Analysis Of ' Cry, The Beloved Country

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Analyzing the race relationships between characters in Not Either and Experimental Doll and Cry, the Beloved Country certainly brings the social culture of 1940s/50s South Africa to light. In Not Either an Experimental Doll, the push for a personal relationship between an African girl and white woman results in a clear division of social statuses. Cry, the Beloved Country, however, depicts a personal relationship between a black man and a white man that results in mutual respect and understanding. When affected by cultural separations and social hierarchies, black/white relationships in 1940s/1950s South Africa became very inappropriate. But then, once class structures and race are wiped away, humans are more similar than different.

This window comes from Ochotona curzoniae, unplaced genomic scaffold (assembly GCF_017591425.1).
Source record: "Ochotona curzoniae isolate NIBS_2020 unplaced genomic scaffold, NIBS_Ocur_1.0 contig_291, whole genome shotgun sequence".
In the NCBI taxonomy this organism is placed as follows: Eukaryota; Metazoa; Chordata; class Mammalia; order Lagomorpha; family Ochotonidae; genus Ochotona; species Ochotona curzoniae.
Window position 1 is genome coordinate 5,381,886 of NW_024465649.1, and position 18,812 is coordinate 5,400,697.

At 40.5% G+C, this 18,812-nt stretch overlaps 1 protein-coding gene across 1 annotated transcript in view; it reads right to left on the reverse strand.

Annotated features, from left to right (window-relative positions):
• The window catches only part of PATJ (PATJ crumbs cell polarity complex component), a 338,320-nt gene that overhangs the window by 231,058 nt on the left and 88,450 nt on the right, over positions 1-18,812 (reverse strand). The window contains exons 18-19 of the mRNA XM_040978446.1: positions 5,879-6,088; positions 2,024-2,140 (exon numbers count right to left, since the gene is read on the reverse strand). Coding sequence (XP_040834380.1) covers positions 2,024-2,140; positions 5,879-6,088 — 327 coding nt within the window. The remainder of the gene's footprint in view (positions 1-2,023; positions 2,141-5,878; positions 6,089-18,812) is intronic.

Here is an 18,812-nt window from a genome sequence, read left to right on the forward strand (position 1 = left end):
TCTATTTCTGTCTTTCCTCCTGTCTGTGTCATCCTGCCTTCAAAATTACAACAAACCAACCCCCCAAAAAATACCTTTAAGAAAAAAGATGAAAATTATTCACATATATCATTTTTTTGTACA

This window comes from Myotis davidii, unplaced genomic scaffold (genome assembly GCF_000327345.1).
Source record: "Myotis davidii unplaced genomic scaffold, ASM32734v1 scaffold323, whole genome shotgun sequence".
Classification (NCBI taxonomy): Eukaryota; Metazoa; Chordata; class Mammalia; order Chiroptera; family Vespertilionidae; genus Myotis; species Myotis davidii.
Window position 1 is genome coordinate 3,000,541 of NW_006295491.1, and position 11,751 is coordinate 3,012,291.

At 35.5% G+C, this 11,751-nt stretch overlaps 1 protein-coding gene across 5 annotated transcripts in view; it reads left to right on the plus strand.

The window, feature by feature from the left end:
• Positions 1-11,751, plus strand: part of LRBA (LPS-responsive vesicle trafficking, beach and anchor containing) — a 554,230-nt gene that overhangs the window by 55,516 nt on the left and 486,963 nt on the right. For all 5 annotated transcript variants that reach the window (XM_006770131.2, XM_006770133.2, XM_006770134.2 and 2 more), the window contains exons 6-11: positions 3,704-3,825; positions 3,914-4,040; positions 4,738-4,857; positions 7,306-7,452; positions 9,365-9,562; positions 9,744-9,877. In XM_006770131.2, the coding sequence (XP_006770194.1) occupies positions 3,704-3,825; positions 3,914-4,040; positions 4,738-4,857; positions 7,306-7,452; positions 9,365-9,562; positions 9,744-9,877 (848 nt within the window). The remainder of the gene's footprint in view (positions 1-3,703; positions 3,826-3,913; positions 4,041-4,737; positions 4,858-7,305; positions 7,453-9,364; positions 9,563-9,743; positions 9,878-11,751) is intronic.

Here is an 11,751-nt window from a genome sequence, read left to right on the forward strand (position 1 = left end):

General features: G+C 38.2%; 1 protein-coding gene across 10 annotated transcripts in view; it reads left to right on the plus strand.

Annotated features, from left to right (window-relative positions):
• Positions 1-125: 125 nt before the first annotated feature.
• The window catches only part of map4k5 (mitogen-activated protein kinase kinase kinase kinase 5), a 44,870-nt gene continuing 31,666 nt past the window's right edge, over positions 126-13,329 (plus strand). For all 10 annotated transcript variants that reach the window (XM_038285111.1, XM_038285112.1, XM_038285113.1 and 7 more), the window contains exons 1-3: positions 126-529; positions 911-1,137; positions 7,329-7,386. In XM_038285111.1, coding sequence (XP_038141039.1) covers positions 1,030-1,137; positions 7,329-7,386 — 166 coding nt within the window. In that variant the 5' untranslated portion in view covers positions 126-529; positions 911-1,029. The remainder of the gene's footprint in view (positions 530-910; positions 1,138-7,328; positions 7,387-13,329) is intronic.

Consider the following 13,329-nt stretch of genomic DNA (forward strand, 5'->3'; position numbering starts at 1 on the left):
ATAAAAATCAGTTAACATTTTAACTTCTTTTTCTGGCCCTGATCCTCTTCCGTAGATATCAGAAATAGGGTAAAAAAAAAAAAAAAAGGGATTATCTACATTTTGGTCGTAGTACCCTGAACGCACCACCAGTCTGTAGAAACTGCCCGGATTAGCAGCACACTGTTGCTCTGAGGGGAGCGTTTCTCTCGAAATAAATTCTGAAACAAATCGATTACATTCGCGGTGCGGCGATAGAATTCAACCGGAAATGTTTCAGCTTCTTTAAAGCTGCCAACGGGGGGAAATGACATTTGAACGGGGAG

Lily and Mabel’s relationship in Not Either an Experimental Doll is riddled with misunderstandings and social inequality. Throughout their correspondence, and Shula Marks’ analysis, Lily is yearning for a personal relationship with Mabel, while Mabel wants nothing more than a sponsor’s role in Lily’s life. Simbusiswe plainly states their situation in her letter to Mabel by saying, “…you did all you could for that girl but it seems it is difficult to find out what she really wants” .
By looking at the letters between Lily Moya and Mabel Palmer it is clear to see that the social wants and needs of each are vastly different. Depending wholly on Mabel, Lily refers to herself as Mabel’s “adopted daughter” , which becomes a phrase that Mabel
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